“Layers of protection” is what spurred the Buckeye Firearms Association to offer firearms training to teachers, according to Chairman Jim Irvine.

After the mass shooting in Newtown, Conn. the organization began offering the Armed Teacher Training Program. The inaugural class only has 24 openings, but 759 school-related personnel had applied as of Jan. 3 after about 10 days worth of advertising.

Locally, Irvine said, there were a number of teachers, staff and administrators who applied from the 14 school districts covered by The Post Newspapers. He declined to name which ones had applicants because such information could cause shooters to target the districts without a trained staff member or to target that person first. However, Irvine did say that none of those schools currently allow staff to carry guns.

The total number of applicants come from all over Ohio and some from nearby states. Irvine said 29 percent of interested people come from urban areas, 31 percent from rural areas and 40 percent from suburban areas. It’s also fairly evenly divided by school size. As for gender, 61 percent of applicants are male and 39 percent female, a breakdown similar to that of concealed carry weapons courses according to Irvine.

“The respondents run the gamut, from people who carry a gun every day to those with no experience at all,” he said. “Some people said they just don’t feel safe in our schools.”

Locally, Medina School Superintendent Randy Stepp was adamantly against the idea of arming teachers with guns.

“Personally, I think it’s a bad idea to consider arming teachers. I’m not sure that putting guns in classrooms is necessarily the answer to the problem,” he said.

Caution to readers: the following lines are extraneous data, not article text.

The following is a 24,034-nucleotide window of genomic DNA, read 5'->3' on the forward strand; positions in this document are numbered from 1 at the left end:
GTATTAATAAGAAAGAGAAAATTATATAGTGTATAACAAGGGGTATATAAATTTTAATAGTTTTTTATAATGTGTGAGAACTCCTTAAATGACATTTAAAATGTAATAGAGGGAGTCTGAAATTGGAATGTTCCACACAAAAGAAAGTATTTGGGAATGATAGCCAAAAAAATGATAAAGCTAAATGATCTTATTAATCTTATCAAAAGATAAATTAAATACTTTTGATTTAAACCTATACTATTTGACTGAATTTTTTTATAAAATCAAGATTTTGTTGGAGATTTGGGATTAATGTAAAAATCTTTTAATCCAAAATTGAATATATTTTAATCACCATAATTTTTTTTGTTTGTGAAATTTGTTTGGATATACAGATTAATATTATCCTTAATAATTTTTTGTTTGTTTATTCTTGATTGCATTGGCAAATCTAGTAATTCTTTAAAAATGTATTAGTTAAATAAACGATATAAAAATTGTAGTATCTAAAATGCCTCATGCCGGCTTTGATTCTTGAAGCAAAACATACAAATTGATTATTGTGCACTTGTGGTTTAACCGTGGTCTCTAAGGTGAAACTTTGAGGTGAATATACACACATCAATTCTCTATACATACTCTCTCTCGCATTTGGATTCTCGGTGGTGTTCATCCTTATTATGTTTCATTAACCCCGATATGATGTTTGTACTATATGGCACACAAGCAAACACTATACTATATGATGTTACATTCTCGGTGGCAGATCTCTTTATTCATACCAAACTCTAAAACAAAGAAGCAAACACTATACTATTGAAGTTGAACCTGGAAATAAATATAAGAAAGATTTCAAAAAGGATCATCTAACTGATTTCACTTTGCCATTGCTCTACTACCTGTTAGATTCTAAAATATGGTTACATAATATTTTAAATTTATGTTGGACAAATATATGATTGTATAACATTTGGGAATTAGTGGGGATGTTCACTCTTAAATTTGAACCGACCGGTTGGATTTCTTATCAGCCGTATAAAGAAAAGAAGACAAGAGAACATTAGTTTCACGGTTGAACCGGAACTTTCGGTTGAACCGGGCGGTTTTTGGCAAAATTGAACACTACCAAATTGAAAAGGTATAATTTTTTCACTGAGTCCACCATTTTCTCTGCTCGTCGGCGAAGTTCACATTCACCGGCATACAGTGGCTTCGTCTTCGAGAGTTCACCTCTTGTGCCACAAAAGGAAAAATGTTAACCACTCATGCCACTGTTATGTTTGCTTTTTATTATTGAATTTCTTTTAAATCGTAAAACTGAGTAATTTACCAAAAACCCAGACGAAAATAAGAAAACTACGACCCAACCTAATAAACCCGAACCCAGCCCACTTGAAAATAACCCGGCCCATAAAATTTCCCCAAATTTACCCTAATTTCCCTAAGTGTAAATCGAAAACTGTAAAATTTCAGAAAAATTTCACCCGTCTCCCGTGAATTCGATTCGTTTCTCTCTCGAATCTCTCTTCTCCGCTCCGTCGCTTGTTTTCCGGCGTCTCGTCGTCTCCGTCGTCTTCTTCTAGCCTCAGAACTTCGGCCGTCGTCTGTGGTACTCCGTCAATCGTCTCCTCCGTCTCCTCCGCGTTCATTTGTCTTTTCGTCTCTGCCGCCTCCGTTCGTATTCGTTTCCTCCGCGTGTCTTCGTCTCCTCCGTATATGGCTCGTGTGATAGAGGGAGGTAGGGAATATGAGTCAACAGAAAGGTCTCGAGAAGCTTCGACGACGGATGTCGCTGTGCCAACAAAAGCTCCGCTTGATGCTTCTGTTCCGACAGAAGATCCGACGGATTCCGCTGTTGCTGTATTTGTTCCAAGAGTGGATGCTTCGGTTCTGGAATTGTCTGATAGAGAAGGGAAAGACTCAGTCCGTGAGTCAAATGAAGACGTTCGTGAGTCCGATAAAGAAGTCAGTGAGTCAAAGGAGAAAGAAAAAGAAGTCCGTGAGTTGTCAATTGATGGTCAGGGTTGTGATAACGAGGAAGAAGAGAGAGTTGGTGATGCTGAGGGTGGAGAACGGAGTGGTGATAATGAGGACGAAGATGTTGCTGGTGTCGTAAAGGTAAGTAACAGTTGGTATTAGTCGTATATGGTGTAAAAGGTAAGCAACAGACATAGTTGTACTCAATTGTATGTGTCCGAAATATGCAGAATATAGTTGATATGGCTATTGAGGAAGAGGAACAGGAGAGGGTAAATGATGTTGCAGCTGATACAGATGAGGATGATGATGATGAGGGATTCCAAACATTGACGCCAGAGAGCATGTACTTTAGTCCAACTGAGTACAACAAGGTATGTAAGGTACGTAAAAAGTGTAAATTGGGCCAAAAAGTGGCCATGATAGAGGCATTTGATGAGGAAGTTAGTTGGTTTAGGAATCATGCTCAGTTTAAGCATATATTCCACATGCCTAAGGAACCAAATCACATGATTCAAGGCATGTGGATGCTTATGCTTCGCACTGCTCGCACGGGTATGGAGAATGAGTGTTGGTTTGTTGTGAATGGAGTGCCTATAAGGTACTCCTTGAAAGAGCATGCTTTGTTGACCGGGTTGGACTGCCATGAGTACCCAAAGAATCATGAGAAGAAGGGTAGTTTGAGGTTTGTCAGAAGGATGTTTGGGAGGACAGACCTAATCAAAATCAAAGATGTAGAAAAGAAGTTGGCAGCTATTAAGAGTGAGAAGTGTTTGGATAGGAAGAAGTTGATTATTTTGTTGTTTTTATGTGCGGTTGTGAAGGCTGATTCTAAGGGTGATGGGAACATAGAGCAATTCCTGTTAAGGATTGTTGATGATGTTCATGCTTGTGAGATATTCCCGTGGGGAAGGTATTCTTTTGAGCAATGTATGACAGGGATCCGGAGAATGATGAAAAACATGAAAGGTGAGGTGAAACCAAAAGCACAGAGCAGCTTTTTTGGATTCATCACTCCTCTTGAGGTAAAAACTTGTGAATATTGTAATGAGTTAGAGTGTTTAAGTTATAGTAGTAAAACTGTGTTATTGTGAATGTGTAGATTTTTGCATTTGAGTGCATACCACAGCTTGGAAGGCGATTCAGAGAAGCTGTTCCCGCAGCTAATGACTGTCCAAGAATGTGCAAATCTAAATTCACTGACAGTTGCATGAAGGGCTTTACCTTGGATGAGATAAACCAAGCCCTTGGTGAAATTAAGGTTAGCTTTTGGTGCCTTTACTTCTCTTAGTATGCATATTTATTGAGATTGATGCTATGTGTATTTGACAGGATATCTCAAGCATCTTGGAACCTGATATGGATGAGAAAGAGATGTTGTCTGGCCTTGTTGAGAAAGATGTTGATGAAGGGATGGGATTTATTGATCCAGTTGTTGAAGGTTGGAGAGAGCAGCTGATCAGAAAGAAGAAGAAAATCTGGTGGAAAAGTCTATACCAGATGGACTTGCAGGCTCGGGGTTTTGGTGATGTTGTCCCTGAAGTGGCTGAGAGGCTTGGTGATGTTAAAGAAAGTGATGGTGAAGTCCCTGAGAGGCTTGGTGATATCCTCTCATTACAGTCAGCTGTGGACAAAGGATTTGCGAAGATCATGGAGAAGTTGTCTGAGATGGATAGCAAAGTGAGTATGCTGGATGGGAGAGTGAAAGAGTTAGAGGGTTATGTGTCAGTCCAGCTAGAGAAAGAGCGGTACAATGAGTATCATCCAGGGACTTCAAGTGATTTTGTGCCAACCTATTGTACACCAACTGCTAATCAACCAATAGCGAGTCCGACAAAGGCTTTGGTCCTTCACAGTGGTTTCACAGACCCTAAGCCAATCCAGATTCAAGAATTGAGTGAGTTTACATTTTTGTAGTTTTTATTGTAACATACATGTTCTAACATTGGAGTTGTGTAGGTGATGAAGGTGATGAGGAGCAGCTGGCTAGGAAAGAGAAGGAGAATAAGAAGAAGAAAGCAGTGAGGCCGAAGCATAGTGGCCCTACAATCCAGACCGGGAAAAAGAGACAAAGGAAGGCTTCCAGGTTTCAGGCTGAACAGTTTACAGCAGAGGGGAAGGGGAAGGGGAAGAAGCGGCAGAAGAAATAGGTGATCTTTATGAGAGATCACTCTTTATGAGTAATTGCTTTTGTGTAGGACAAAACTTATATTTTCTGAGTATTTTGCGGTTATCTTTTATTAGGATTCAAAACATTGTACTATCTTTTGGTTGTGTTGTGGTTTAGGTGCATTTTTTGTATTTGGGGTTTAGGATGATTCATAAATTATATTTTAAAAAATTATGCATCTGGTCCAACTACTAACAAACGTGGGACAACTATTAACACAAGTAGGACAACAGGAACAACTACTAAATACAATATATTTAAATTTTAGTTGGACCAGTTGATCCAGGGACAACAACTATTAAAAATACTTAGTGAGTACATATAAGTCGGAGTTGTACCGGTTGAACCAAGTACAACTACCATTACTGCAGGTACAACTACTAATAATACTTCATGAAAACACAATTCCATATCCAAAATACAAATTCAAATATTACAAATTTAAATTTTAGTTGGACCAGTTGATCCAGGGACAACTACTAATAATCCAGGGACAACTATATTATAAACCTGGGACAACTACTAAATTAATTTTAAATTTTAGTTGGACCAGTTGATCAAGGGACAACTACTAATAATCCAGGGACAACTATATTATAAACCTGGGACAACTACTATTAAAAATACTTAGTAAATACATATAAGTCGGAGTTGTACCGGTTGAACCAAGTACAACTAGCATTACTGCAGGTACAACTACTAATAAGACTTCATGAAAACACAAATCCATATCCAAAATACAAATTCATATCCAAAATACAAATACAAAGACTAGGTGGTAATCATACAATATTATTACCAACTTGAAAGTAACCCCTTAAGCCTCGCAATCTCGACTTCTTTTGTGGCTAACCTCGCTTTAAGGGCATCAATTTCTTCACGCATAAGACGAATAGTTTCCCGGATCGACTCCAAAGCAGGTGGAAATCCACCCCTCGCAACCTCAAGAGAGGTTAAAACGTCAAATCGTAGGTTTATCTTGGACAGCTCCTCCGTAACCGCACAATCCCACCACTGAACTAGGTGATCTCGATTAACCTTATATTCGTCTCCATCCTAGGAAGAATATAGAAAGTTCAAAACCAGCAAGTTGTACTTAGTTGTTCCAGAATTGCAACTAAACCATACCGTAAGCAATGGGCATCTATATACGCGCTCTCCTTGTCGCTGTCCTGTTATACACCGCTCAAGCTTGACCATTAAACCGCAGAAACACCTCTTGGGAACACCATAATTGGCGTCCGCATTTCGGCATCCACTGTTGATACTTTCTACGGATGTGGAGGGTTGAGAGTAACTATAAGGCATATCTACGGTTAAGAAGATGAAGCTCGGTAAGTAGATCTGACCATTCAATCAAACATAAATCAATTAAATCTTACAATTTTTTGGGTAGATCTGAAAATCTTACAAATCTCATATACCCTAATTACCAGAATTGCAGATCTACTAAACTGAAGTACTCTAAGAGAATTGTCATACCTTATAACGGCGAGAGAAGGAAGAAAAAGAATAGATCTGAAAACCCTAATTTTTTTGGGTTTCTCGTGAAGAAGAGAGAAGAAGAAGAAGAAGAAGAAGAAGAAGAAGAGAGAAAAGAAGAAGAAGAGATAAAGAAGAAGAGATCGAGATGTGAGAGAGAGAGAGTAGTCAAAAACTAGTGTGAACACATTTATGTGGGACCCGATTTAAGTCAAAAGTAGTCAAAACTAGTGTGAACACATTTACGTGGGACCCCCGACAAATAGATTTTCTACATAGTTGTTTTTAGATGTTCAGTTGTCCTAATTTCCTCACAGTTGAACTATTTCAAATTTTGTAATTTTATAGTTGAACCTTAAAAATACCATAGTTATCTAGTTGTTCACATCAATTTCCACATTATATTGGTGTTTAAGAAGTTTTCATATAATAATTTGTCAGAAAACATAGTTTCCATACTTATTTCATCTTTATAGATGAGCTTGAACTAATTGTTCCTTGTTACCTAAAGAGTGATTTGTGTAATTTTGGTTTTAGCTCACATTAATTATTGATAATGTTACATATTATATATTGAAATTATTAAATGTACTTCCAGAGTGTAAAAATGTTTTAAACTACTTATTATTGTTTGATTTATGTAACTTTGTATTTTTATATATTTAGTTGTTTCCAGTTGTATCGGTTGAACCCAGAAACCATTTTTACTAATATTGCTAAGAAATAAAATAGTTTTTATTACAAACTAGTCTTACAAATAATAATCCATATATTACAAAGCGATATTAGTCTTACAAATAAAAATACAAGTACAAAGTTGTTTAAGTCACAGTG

Instead, Stepp preferred officials focus on improving mental health services and better ways of handling those who may need such services. He also said schools should look at the current security policies in place and develop good relationships with local safety services.

“We need to ensure we are doing the best response available, not just for intruders, but also other emergency situations such as gas explosions, tornadoes, you name it,” he said. “As far as addressing the intruder situation, I do not think that arming teachers is the answer. However I would be in favor of security in buildings as a nice way to help support the safety safety and security policies within the district.”

Medina Police Chief Patrick Berarducci declined to comment on the question of arming teachers.

Irvine claimed an armed response is the best way to lower the body count when faced with an active shooter situation. Arming teachers and administrators is another layer of protection in case entrance security or other measures fail.

The Armed Teacher Training Program is “an intensive three-day class where you will learn many of the same skills and tactics used by first responders. Your instructors will include professional law enforcement personnel with knowledge of active shooter situations.” Participants are required to pass a background check and will not be allowed to attend if they are prohibited from possessing a firearm.

Irvine said that, in addition to learning how to use a gun, program participants would learn how to treat causalities and how to best protect their classrooms. There will also be an emphasis on how to recognize potential issues and deal with that person before the situation escalates to violence.

Buckeye Firearms plans to develop a curriculum that can be used in other states, as well, in response to the overwhelming number of applications.

“We need to do this as quickly as we can do it excellently,” Irvine said.

While guns or other weapons are not allowed in schools per the Ohio Revised Code, they are legally permitted if given prior written approval by the local school board. If that permission were to be granted, it would need to be in a meeting open to the public and become part of publicly-available information.

Using the same logic with which he refused to disclose the participants and their school districts, Irvine said that Buckeye Firearms is lobbying the state legislature to change the laws to allow school boards to give permission for teachers to be armed without it becoming public record.

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